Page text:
Figure 11.

ACO management schedule for Investigation 3.

6.2. Determination of Optimal Trade-Offs Between Recruitment and Maintenance Scores for Different Flow Allocations

[64] The optimal trade-offs between recruitment and maintenance scores for total environmental water allocations ranging from 500 to 12,000 GL obtained using the ACO-based approach are shown inFigure 12. As can be seen, at an allocation of 500 GL, there was a small recruitment and maintenance response of approximately 0.2. However, this increased significantly to an average of 0.5 when the water allocation was increased to 2000 GL. The lower MFAT scores for the 500 GL allocation were due to insufficient water to inundate all of the wetlands and floodplains over the 5 year planning horizon. Only the wetlands with lower fill values were inundated. As the allocation increases from 2000 to 12,000 GL, more wetlands and floodplains were flooded and began to contribute to the overall score. Additional water was shown to have a decreasing marginal benefit and reached an asymptote of approximately 0.9, beyond which, further environmental flow allocations would not increase the overall MFAT scores.

Figure 12.

Optimal trade-offs between MFAT recruitment and maintenance scores for 500–12,000 GL allocations.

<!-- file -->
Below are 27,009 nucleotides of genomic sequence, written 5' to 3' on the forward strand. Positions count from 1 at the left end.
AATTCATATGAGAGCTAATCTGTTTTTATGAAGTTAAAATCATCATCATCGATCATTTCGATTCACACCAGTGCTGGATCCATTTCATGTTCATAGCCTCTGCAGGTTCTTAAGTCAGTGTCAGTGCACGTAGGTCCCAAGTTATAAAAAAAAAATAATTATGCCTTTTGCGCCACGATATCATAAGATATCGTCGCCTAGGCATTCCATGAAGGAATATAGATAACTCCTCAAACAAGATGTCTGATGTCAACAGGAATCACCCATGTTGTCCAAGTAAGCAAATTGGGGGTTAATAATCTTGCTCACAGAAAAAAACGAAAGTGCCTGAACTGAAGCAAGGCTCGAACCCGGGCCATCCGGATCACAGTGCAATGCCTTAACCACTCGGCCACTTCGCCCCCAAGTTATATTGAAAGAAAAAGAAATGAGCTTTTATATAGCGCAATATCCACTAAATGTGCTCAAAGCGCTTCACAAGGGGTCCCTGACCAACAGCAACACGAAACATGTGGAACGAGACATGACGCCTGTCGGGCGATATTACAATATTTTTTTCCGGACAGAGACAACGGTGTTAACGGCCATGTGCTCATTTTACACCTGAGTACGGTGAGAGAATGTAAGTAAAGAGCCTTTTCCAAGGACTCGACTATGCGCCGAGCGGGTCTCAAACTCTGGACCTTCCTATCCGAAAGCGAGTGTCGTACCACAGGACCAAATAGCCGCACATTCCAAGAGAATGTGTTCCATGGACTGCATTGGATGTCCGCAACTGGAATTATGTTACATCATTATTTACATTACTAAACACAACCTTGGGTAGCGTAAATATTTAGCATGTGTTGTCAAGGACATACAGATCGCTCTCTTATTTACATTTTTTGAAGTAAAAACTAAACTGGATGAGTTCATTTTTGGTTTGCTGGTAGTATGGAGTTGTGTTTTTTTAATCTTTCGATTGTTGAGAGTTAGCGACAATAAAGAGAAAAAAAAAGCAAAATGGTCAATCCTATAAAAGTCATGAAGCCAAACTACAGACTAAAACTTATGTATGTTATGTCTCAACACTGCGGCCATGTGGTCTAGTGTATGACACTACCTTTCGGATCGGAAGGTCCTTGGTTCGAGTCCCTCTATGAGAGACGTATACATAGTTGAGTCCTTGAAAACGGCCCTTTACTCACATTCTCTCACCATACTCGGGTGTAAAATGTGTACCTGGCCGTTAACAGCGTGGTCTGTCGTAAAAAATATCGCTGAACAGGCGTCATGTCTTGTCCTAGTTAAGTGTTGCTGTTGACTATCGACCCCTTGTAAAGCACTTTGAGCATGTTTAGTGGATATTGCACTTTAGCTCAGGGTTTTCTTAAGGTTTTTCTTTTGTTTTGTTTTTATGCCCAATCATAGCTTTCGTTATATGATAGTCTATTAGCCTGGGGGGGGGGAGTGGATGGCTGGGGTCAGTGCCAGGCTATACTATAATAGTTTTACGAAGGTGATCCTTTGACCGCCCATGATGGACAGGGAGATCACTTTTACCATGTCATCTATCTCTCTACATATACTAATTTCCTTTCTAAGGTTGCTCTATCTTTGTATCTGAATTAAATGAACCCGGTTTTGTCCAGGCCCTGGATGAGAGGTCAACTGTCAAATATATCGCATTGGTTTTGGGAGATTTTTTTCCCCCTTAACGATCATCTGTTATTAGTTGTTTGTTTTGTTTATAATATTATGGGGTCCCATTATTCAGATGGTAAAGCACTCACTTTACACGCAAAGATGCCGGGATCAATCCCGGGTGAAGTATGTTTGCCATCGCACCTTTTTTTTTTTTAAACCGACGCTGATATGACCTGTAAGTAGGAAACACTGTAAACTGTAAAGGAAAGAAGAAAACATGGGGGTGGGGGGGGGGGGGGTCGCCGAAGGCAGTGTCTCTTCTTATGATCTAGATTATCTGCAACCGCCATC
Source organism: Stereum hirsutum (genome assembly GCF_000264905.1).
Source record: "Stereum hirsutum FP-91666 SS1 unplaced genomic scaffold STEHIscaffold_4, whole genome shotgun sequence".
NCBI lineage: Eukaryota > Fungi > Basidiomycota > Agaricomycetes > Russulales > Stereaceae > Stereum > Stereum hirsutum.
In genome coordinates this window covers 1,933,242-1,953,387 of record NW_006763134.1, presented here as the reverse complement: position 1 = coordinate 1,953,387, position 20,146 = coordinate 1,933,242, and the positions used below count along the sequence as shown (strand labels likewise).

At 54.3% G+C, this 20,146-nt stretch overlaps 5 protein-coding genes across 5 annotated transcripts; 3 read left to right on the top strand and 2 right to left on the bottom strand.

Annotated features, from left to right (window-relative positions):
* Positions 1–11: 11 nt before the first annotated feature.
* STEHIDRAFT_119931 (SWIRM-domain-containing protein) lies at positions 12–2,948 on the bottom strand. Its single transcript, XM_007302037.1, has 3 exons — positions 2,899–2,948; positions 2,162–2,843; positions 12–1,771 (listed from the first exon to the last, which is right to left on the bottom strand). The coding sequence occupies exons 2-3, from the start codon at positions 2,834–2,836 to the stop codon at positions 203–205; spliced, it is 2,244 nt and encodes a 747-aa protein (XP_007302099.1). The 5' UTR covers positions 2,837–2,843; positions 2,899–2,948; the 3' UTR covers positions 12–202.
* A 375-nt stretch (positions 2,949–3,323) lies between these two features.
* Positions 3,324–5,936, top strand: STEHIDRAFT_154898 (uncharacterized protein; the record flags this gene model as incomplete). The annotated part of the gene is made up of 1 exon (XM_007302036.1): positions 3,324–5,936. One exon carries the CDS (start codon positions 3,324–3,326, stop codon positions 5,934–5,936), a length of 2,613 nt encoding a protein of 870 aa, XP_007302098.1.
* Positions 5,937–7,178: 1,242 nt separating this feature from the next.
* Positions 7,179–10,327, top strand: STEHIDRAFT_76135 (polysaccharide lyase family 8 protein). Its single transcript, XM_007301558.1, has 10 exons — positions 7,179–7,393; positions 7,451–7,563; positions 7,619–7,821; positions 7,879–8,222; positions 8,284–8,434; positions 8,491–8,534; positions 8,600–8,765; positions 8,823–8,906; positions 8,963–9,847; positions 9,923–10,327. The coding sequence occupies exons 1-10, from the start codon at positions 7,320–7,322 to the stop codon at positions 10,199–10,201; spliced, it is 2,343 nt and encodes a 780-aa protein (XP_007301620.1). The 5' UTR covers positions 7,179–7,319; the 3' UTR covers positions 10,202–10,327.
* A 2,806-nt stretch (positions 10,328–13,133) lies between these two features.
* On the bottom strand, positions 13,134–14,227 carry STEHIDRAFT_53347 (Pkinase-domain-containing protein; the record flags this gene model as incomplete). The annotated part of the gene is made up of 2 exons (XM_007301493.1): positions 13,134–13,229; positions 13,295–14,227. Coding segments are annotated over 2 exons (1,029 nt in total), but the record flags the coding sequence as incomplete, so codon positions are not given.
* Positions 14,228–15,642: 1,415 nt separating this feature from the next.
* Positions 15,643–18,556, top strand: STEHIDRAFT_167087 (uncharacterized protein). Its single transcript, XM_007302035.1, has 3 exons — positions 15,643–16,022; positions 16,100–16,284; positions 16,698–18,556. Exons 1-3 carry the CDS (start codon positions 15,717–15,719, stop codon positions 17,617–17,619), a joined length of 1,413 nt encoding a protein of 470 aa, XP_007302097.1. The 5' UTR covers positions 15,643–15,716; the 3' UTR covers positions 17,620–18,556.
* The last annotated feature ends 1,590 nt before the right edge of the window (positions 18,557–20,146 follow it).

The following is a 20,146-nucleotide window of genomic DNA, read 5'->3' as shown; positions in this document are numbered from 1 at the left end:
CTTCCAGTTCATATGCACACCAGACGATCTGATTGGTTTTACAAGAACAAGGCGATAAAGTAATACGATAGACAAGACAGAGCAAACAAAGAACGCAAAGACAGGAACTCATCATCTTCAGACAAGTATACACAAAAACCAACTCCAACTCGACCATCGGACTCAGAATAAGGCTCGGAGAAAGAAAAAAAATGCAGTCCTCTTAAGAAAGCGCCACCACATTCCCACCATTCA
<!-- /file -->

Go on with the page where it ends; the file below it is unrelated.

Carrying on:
[65] The maximum score obtained by either favoring maintenance or recruitment was approximately 0.9, which was shown by the outer two points for the 10,000 and 12,000 GL water allocations in Figure 12. The maximum value of 1.0 could not be achieved for a number of reasons. First, each wetland and floodplain had different flow requirements. Second, the maintenance and recruitment flow components for particular species were different, for instance favoring the maintenance and survival of a plant species such as, river red gum, could in turn limit its recruitment and regeneration capacity [George et al., 2005; Rogers, 2011a], thus resulting in the inability to achieve the maximum response for all ecological processes, simultaneously. Finally, there were particular flood factors, such as the interdry flood period, which were difficult to satisfy. For example, the interflood dry period response curve was the only one that accounted for flooding over multiple years, while the remaining response curves were determined annually. Therefore, it had less impact on the objective function (and in turn the resulting management schedule), as only one graph governed the flooding over several years.